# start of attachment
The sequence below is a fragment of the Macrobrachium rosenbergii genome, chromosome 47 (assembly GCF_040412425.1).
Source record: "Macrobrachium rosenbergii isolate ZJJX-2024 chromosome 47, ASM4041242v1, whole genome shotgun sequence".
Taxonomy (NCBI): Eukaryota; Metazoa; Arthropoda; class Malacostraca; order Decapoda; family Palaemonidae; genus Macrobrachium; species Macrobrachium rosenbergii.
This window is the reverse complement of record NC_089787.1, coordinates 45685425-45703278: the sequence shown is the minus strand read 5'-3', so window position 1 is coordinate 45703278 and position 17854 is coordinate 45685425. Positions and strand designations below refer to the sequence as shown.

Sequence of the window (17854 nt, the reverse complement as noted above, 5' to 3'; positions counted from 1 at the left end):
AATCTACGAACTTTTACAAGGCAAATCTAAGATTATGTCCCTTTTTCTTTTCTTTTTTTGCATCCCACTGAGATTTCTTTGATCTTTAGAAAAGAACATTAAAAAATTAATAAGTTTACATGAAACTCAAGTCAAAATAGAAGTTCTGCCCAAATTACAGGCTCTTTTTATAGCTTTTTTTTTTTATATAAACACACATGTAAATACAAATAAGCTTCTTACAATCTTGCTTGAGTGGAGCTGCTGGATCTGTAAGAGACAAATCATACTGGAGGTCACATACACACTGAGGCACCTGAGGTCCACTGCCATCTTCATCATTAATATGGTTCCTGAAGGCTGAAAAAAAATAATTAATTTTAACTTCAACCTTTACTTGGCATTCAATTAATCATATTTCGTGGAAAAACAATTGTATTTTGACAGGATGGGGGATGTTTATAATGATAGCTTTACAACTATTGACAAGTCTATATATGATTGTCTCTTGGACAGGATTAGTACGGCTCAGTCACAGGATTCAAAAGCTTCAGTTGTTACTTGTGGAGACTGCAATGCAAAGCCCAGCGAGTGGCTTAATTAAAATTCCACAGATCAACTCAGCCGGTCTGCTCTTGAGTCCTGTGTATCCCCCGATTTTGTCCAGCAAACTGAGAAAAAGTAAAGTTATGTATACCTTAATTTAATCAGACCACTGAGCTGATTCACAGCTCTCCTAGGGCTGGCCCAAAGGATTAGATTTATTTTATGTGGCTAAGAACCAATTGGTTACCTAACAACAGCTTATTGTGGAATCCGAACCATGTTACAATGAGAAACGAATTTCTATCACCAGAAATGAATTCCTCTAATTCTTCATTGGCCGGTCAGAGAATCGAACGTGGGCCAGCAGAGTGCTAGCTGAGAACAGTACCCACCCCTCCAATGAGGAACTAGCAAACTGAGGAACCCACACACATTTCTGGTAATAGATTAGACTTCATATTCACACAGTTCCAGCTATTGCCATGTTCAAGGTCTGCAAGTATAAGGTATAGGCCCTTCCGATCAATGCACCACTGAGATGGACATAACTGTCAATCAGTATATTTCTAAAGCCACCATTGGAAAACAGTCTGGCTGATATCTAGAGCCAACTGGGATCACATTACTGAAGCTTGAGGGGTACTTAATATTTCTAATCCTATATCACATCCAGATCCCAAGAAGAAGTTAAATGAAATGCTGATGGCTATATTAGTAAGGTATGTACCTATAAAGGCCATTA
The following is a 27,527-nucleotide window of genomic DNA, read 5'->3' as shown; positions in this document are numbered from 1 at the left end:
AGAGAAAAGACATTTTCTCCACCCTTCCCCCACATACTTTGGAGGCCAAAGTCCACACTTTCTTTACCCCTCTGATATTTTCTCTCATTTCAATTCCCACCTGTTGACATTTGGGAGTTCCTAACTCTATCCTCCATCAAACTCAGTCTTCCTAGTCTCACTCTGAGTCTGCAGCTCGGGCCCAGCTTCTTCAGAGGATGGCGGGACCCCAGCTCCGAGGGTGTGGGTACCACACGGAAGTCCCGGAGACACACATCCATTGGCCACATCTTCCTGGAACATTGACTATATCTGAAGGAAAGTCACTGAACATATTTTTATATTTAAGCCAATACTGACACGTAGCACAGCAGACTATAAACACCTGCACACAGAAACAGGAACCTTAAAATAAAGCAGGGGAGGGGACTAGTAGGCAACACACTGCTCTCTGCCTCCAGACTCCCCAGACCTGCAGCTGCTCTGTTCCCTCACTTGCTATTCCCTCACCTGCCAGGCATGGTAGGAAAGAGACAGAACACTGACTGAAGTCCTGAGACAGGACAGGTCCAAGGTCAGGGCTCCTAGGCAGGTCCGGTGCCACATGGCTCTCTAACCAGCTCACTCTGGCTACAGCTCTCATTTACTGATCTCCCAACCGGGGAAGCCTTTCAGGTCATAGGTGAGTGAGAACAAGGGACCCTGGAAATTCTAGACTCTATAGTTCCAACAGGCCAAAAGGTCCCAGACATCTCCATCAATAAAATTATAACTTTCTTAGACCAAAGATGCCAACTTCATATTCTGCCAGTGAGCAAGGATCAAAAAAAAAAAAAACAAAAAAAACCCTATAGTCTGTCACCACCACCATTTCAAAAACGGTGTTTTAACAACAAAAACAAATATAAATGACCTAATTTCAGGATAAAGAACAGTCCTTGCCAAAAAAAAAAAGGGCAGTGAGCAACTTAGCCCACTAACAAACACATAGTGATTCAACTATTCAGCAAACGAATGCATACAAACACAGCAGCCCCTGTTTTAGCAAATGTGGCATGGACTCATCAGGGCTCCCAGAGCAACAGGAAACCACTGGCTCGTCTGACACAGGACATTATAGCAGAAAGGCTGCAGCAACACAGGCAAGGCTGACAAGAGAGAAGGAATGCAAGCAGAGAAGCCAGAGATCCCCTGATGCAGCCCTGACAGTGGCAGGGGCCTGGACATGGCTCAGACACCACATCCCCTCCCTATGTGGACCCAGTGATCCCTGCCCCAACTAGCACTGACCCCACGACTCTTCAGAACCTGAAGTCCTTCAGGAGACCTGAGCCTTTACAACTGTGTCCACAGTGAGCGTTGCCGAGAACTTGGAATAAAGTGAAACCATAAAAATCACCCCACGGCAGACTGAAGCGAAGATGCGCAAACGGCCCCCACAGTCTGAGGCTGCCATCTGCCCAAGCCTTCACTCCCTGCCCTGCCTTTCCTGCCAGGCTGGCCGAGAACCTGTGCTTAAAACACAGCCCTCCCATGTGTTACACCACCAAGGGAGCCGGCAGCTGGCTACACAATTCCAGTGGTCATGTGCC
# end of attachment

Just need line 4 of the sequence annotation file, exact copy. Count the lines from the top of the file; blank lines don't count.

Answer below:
This window is the reverse complement of record NC_089787.1, coordinates 45685425-45703278: the sequence shown is the minus strand read 5'-3', so window position 1 is coordinate 45703278 and position 17854 is coordinate 45685425. Positions and strand designations below refer to the sequence as shown.